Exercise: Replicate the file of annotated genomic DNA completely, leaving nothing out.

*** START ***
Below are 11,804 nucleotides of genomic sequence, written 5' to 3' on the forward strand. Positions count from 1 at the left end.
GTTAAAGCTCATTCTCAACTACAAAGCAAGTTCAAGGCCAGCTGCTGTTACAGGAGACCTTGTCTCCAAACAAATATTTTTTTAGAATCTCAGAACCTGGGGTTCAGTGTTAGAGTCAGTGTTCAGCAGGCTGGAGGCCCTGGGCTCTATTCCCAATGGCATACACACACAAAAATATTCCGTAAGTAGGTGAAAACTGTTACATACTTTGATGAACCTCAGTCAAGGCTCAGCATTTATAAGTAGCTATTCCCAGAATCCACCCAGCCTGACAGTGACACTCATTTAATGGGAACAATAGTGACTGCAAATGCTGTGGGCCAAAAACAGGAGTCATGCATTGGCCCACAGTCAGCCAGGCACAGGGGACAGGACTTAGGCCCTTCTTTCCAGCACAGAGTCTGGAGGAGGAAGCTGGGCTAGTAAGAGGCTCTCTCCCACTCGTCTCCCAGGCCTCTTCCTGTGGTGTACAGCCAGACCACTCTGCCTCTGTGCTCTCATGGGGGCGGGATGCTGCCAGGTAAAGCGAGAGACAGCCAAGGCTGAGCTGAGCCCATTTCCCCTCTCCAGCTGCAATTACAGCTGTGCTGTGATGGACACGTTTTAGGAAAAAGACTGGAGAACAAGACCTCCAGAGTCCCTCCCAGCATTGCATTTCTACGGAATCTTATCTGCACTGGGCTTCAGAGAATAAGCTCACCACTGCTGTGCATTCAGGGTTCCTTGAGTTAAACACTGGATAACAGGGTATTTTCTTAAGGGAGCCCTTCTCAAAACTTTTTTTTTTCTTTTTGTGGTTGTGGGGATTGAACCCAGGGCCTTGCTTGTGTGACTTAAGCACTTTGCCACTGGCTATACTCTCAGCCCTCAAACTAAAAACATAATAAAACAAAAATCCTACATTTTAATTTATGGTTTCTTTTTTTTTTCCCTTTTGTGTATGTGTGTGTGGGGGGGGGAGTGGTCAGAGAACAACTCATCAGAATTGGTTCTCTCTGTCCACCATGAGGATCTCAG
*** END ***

Below are 11,804 nucleotides of genomic sequence, written 5' to 3' on the forward strand. Positions count from 1 at the left end.
GTTAAAGCTCATTCTCAACTACAAAGCAAGTTCAAGGCCAGCTGCTGTTACAGGAGACCTTGTCTCCAAACAAATATTTTTTTAGAATCTCAGAACCTGGGGTTCAGTGTTAGAGTCAGTGTTCAGCAGGCTGGAGGCCCTGGGCTCTATTCCCAATGGCATACACACACAAAAATATTCCGTAAGTAGGTGAAAACTGTTACATACTTTGATGAACCTCAGTCAAGGCTCAGCATTTATAAGTAGCTATTCCCAGAATCCACCCAGCCTGACAGTGACACTCATTTAATGGGAACAATAGTGACTGCAAATGCTGTGGGCCAAAAACAGGAGTCATGCATTGGCCCACAGTCAGCCAGGCACAGGGGACAGGACTTAGGCCCTTCTTTCCAGCACAGAGTCTGGAGGAGGAAGCTGGGCTAGTAAGAGGCTCTCTCCCACTCGTCTCCCAGGCCTCTTCCTGTGGTGTACAGCCAGACCACTCTGCCTCTGTGCTCTCATGGGGGCGGGATGCTGCCAGGTAAAGCGAGAGACAGCCAAGGCTGAGCTGAGCCCATTTCCCCTCTCCAGCTGCAATTACAGCTGTGCTGTGATGGACACGTTTTAGGAAAAAGACTGGAGAACAAGACCTCCAGAGTCCCTCCCAGCATTGCATTTCTACGGAATCTTATCTGCACTGGGCTTCAGAGAATAAGCTCACCACTGCTGTGCATTCAGGGTTCCTTGAGTTAAACACTGGATAACAGGGTATTTTCTTAAGGGAGCCCTTCTCAAAACTTTTTTTTTTCTTTTTGTGGTTGTGGGGATTGAACCCAGGGCCTTGCTTGTGTGACTTAAGCACTTTGCCACTGGCTATACTCTCAGCCCTCAAACTAAAAACATAATAAAACAAAAATCCTACATTTTAATTTATGGTTTCTTTTTTTTTTCCCTTTTGTGTATGTGTGTGTGGGGGGGGGAGTGGTCAGAGAACAACTCATCAGAATTGGTTCTCTCTGTCCACCATGAGGATCTCAG